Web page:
First Communion

This Saturday, as we did last Saturday, we will celebrate Masses of First Communion in our parish.  These Masses almost always happen at the beginning of May, but because of the shutdown we had to move them to September.  In every parish, First Communion is one of the best days of the year, and I’m very proud of our kids and their families for being so patient during the time of delay.  During our rehearsals and often in my First Communion homily, I like to talk to those who will be making their First Communion about the great thing that they are about to do.  The dialogue usually goes like this:

Me: “So why is Saturday such a special occasion?” 

Them: “It’s First Communion!” 

Me: “Yes – but why is that a big deal?  What is Communion?” 

Them: “It’s when we receive the Body of Christ.” 

Me: “That’s right.  But, the Eucharist looks like bread, tastes like bread, feels like bread.  Isn’t it bread?” 

Them: “No.  It’s Jesus’ body.” 

Me: “But it looks, tastes, and feels like bread!  How can you be so sure that it’s Jesus’ body?” 

Them: “He told us that’s what it is.” 

Me: “He did?  When did He tell us that?” 

Them: “At the Last Supper.” 

Me: “Very good.  Every time we go to Mass we hear about the night before He was betrayed, when He was with His disciples.  At the meal, He took bread, said the blessing, broke the bread, gave it to His disciples and then said something.  What did He say?” 

Them: “This is my body.” 

Me: “Are you sure He didn’t say: ‘This represents my body?’ or ‘This is a symbol of my body?’ or ‘When you see this, think of my body?’” 

Them: “He said this IS my body.”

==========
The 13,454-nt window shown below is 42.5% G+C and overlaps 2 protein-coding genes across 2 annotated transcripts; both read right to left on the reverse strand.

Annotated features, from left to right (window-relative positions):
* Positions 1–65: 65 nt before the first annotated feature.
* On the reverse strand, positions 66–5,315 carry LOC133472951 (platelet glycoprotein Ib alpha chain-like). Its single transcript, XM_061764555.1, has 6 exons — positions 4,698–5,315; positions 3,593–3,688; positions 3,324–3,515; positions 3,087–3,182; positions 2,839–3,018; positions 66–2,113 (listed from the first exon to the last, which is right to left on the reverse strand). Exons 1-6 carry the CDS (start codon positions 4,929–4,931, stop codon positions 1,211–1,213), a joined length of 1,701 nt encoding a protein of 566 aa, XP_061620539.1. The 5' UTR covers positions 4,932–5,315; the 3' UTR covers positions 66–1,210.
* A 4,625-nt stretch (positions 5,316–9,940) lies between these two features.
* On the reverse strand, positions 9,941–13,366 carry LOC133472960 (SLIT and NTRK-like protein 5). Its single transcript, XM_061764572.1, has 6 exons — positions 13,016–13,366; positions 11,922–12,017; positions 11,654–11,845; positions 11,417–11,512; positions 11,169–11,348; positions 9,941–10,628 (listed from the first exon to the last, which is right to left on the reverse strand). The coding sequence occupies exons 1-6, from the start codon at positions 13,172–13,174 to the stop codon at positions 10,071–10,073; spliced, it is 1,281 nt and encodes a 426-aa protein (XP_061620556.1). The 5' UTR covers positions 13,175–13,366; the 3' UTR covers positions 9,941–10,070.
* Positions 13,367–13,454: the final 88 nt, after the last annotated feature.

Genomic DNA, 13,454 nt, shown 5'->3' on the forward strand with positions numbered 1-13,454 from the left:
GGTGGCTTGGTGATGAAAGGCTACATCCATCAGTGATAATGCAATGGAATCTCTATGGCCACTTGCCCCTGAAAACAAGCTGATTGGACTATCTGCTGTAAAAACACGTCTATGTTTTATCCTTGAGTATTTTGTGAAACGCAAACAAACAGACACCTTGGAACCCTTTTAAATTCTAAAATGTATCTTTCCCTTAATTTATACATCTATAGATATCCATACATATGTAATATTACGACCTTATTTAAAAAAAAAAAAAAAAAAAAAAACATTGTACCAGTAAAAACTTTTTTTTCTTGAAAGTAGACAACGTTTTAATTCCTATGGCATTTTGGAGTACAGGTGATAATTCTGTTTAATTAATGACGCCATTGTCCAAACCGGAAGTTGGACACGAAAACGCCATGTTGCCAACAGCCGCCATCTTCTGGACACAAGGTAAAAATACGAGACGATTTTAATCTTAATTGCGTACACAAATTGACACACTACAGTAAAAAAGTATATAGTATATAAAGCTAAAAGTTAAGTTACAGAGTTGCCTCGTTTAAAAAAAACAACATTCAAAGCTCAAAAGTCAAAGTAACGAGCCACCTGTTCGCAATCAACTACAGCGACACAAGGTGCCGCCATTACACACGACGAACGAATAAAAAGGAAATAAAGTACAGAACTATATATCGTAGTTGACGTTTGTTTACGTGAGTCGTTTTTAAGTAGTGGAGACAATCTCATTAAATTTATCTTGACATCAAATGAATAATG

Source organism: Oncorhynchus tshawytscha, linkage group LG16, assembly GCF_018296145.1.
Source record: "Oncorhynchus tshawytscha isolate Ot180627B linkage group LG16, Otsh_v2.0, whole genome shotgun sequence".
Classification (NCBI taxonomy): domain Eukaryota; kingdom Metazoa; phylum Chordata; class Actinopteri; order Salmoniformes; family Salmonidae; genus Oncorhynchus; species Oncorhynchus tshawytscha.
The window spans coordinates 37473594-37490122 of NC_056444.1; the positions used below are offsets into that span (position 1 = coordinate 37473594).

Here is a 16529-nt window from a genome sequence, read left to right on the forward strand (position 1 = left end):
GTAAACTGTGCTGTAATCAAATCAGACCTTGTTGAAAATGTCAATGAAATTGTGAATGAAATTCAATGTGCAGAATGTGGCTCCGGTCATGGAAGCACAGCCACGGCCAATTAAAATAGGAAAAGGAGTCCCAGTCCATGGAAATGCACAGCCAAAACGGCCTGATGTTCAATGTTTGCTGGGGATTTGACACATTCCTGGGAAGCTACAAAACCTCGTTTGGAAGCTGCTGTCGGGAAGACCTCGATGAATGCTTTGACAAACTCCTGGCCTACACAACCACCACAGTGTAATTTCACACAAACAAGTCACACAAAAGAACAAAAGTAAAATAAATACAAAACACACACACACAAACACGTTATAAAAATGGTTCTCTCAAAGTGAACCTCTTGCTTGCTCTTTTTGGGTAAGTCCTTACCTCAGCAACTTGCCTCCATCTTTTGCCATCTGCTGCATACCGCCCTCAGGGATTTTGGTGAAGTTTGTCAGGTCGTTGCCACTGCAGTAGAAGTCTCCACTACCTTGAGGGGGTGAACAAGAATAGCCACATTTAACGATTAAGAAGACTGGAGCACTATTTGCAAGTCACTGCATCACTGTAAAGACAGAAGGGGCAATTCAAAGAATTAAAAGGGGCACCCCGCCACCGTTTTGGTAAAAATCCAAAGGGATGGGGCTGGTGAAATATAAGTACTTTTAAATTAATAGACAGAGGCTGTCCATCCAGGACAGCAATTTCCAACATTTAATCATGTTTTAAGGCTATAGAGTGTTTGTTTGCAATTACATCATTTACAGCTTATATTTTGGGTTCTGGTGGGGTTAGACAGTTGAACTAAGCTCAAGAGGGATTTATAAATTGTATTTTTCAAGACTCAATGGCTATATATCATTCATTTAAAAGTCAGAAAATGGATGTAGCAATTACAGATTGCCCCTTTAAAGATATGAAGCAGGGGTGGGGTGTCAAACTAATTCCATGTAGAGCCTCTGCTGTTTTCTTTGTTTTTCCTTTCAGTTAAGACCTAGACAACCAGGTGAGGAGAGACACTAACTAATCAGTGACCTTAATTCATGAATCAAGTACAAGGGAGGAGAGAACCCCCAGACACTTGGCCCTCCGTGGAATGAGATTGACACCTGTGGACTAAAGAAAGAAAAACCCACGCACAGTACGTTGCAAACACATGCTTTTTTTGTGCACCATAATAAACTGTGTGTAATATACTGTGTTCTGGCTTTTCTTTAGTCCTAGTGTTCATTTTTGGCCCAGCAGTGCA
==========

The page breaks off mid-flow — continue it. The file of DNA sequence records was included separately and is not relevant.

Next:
Me: “That’s right, He did.  And does Jesus lie?” 

Them: “No.” 

Me: “That’s right, Jesus never lies.  He always tells the truth.  That’s because of who He is.  Who is Jesus?” 

Them: “He’s God.” 

Me: “Yes.  Jesus is God.  He is the Second Divine Person of the Most Holy Trinity.  When we make the Sign of the Cross we refer to the Son.  Jesus is the Son.  Here’s another question: is the Eucharist alive or dead?” 

Them: “Ummmm…. alive?” 

Me: “Yes, the Eucharist is alive.  The bread we use at Mass is not alive.  But when the priest says the words of Jesus from the Last Supper, the bread becomes the living flesh of Christ.  And how do we know that the Eucharist is alive?  Is Jesus alive?” 

Them: “Yes.” 

Me: “Very good.  Jesus died on the cross once – 2000 years ago.  And then three days later He rose from the dead, never to die again.  So when we encounter Jesus in the Eucharist, we encounter the living Jesus – and He shares His life with us through the sacraments.  You first received a share in His life when you were baptized, where you encountered Him in the Spirit.  But when you receive Communion you not only encounter Him in the Spirit, but also in the flesh.  So when you receive First Holy Communion, you will be closer to God than you ever have been since your baptism.  That’s why, in these days leading up to your First Communion, you should be thinking of what you want to say to Jesus when you meet Him in the Eucharist.  Something like: ‘I love you,’ or ‘Thank you for my life,’ or ‘Help me to know how you want me to use this life you’ve given me to serve you.’  And every time you see Him and receive Him in the Eucharist, remember to speak with Him and share with Him everything that’s in your heart.” 

Please pray for our kids who have received and who will receive First Holy Communion this year.  The Eucharist is central to who we are as Catholics.  It is the renewal of our faith in the Most Holy Eucharist, and the rediscovery of the treasure of the Mass, that will bring new life to the Church and greater peace and concord in our families, our towns, our nations, and our world. 

First Communicants by Elizabeth Nourse

posted 9/24/20

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